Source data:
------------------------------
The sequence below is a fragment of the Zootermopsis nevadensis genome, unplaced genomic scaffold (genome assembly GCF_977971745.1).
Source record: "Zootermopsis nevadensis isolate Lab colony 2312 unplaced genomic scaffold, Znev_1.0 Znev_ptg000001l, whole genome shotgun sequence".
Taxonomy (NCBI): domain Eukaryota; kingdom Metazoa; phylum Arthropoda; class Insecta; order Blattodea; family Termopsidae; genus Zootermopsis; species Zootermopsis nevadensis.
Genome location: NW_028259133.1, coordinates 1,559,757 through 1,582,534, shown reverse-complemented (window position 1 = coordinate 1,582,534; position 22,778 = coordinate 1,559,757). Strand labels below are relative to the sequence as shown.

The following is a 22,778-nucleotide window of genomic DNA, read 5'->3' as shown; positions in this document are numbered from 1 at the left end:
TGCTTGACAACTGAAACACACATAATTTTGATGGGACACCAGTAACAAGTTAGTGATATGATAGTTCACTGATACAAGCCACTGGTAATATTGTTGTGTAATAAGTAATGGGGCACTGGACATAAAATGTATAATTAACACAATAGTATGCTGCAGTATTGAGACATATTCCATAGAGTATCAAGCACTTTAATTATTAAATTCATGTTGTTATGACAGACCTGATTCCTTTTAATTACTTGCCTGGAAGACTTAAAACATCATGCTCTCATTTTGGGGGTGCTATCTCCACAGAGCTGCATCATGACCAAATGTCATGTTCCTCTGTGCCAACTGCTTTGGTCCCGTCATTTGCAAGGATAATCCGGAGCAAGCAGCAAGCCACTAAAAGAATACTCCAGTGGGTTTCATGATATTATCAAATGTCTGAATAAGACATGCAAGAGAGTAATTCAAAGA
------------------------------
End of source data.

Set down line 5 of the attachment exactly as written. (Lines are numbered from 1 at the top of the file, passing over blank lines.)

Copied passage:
The following is a 22,778-nucleotide window of genomic DNA, read 5'->3' as shown; positions in this document are numbered from 1 at the left end: